Report: Surf Air to Go Public Via Direct Listing

Private plane operator Surf Air Mobility is reportedly preparing to go public.

The Los Angeles-area company’s filing for a direct listing could come as soon as next week, with trading beginning this summer, Bloomberg News reported Friday (May 26), citing sources with knowledge of the plans. 

As Bloomberg notes, companies that go public via direct listing typically don’t raise new funds, with existing investors usually able to sell shares on the opening day of trading, without the restrictions required during an initial public offering IPO. These listings can also save on banking fees and let companies avoid time doing investor roadshows.

PYMNTS has reached out to Surf Air for comment but has not yet received a reply. A source told Bloomberg the company had more than $100 million in revenue and 500,000 customers last year.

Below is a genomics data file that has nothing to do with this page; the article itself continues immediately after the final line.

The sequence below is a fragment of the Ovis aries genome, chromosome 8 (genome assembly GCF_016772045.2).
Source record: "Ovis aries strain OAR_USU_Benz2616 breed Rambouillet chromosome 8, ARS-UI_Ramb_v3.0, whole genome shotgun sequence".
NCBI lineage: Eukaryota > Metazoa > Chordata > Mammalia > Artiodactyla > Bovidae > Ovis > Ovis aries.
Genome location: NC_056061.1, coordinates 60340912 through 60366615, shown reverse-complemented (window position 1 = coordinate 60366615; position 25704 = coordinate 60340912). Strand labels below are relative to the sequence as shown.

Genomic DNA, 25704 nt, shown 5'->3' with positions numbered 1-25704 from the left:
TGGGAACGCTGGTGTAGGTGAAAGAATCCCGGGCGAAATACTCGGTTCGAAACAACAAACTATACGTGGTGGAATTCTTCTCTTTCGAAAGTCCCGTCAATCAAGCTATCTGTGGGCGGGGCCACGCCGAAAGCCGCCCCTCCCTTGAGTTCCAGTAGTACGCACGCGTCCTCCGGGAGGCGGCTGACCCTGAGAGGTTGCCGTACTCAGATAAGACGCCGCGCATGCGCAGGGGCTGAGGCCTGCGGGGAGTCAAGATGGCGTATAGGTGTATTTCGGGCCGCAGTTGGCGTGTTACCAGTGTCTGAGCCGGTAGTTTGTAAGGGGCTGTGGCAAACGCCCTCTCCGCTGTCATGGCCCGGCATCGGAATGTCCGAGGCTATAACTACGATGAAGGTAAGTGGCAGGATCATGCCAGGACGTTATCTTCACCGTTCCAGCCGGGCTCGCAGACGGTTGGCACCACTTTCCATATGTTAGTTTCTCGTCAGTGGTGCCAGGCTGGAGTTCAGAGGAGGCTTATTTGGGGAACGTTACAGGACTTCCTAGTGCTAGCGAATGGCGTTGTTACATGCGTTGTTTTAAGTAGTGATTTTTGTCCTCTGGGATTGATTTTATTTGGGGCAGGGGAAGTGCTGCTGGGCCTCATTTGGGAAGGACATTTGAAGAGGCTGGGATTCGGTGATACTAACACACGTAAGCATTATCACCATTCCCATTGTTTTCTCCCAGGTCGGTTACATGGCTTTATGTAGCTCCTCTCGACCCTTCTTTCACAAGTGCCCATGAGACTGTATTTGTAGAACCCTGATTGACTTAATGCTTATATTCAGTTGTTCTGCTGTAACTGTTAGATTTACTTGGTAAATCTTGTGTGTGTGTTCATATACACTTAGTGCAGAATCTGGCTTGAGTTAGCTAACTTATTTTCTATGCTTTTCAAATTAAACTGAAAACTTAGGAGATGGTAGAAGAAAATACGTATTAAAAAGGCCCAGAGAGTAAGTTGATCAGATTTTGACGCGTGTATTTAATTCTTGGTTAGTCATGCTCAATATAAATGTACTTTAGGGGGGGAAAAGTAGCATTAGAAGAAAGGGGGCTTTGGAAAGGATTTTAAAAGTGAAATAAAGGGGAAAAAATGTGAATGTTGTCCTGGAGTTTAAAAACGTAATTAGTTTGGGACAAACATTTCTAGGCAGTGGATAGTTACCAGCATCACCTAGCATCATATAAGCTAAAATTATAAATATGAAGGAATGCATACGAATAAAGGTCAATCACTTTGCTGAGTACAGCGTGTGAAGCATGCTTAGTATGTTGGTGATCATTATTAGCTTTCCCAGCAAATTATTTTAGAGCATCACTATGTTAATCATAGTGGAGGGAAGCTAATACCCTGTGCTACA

According to the report, Surf Air had last year confidentially submitted a draft with U.S. regulators following a failed blank-check merger that would have taken it public at a $1.42 billion valuation. 

Blank check mergers — also known as special purpose acquisition company (SPAC) listings — were at one time the “it” way for companies to go public, as noted here recently.

But now, the trend has “become a well-documented bust, where two years ago the number of SPAC listings topped 600 overall; that tally has now become anemic, especially in commerce and FinTech.”

At the end of 2022, as PYMNTS has reported, depending on the sector, listings for SPACs were in the single digits. The once popular way of coming to market — at least during the pandemic — has turned into a relic of another age.

The Surf Air listing comes at a time when consumers are reluctant to spend on air travel, as recent PYMNTS research has found, with 58% of consumers saying they were unlikely to purchase travel last year, including 9% who had done so in 2022. 

“This dimming outlook on travel is coming as a blow to the airline industry, which has so far maintained optimism toward 2023 despite this past season’s air travel chaos,” PYMNTS wrote in April. “Betting on the same post-pandemic wave propelling travel in 2022, ticket prices have been climbing as much as 40% year over year.”